Listening to songs in the language you’re learning is an effective and enjoyable way to practise your language skills. It can help improve your listening comprehension and your pronunciation and, on top of this, music is catchy! This means that the new words, phrases and structures that you hear within a song may be easier to remember and reuse in your own speaking or writing.
Earlier this year we published a blog article titled ‘Language learning using your favourite songs’, in which we gave you our top tips for using a song to practise your language skills. But there are thousands and thousands of songs which exist throughout the French-speaking world – where do you start with finding ones to listen to which will help you practise your French? In this article, we’ve done the hard work for you! Read on to discover our 5 recommended songs in French.
1. À la claire fontaine – traditional French song
We’ll start with a song which may be the first that many French children ever heard. À la claire fontaine is a very well-known traditional French song. It is thought that this comptine (nursery rhyme) dates back to the early 17th Century, when it was sung both in France and in what was later to become Quebec, as French settlers were arriving in Canada.
After listening to the song a few times without looking at the lyrics, we recommend following the stages described in our blog article on language learning through songs (see link above). À la claire fontaine is very useful for French learners, as it contains many different verb tenses, including the passé composé, the imperfect, the future and even the imperfect subjunctive – “fût” in the final verse is the third person singular form of être in the imperfect subjunctive. We’d recommend trying to spot all the tenses you know while reading the lyrics and to help you with any comprehension problems, take a look at an English translation of the text.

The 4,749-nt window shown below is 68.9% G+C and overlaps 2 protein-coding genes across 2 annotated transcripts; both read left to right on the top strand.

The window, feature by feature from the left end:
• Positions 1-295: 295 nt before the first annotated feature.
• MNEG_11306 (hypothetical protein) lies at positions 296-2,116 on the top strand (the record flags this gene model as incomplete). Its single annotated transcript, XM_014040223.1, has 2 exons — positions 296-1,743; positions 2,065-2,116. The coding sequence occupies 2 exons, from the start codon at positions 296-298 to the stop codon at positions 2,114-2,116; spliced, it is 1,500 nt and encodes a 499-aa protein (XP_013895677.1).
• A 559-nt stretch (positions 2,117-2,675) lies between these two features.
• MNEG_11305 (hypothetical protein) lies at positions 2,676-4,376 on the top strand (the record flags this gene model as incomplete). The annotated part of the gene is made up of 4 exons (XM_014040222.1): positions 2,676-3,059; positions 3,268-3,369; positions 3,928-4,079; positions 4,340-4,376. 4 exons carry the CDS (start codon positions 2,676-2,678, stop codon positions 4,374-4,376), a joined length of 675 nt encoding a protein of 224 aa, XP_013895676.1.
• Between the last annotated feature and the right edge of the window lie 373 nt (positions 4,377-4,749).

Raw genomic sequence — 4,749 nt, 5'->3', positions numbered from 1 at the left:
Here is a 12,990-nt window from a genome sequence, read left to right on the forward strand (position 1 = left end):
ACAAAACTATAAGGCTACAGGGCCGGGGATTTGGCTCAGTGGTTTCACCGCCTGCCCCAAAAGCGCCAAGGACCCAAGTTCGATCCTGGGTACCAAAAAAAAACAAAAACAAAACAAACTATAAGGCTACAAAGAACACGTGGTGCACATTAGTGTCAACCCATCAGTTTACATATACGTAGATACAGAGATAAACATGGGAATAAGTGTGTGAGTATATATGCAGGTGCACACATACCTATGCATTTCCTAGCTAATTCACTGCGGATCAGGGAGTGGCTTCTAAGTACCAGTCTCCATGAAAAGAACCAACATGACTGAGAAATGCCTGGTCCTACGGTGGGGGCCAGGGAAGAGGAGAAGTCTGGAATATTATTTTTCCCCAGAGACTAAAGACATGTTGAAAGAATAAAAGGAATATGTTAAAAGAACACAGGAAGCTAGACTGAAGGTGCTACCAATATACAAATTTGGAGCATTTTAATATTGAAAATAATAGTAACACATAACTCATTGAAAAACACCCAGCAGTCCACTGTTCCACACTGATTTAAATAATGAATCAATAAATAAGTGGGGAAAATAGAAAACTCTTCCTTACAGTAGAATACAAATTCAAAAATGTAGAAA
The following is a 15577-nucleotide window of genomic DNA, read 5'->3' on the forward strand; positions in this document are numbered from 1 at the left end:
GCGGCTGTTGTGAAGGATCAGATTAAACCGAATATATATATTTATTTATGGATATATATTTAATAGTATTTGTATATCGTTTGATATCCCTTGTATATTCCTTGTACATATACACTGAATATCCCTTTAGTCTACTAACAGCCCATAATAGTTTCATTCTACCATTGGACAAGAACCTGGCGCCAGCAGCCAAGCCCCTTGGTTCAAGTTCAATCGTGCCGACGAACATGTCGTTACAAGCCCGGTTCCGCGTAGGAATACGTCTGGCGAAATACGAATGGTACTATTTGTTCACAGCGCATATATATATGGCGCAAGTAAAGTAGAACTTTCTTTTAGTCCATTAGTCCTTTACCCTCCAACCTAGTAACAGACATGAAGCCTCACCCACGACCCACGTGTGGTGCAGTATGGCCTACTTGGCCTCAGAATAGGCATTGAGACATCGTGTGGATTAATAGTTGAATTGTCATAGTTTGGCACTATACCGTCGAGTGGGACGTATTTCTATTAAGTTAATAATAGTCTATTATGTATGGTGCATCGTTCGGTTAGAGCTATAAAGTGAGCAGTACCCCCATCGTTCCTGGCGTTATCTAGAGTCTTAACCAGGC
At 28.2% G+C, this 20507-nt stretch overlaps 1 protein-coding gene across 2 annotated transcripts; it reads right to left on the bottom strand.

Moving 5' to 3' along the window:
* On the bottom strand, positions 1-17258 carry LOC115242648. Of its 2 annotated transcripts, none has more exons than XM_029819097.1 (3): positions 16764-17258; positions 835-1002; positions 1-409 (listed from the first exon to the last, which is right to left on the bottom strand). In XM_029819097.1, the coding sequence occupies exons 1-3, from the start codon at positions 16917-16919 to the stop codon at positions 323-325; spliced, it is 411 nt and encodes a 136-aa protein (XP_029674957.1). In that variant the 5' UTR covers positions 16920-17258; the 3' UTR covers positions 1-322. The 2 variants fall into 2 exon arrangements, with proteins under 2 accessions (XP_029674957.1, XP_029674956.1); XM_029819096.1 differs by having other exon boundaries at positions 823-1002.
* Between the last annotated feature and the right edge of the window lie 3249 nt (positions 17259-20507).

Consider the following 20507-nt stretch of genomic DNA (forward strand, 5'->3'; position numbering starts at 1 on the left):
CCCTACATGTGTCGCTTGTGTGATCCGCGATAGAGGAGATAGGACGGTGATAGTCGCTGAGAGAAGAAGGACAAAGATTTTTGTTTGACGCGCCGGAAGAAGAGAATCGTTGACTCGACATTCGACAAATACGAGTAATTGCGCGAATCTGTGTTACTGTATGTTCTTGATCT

2. La mer – Charles Trenet, 1946
We’re sure that many of you will be familiar with this very famous song, which was originally recorded by Roland Gerbeau in 1945 but was made famous by the great Charles Trenet in 1946. Trenet was a very popular French singer-songwriter whose career lasted from the 1930s to the 1990s. Following his recording of La mer, it was translated into many different languages, including, as many of you will know, English (titled Beyond the Sea).
Listen to the song without reading the lyrics first, then we recommend looking at the lyrics and studying them like you would if they were any other reading text: look up new words you don’t know and try to spot specific language points you have been studying. La mer is especially useful for practising adjectives. Take a moment to consider which adjectives precede the noun and which come after it, and note how the adjectives change depending on whether the noun it’s describing is masculine or feminine and singular or plural. For example, compare “ces grands roseaux mouillés” and “ces maisons rouillées”. If you’d like to recap adjective agreement and positioning, join Mark and Anna in Coffee Break French Season 2 Episode 9.
3. Tous les garçons et les filles – Françoise Hardy, 1962
It is generally thought that Françoise Hardy stood out from the crowd amongst the 1960s French yé-yé pop singers due to the fact that she wrote her own songs and went on to influence the likes of Mick Jagger and Bob Dylan. She rose straight to the top of the charts at the age of 18 with her first record Tous les garçons et les filles, which describes a young person watching with envy the couples around her when she has never known love herself. Hardy later recorded the song in Italian (Quelli della mia età) and in English (Find Me a Boy).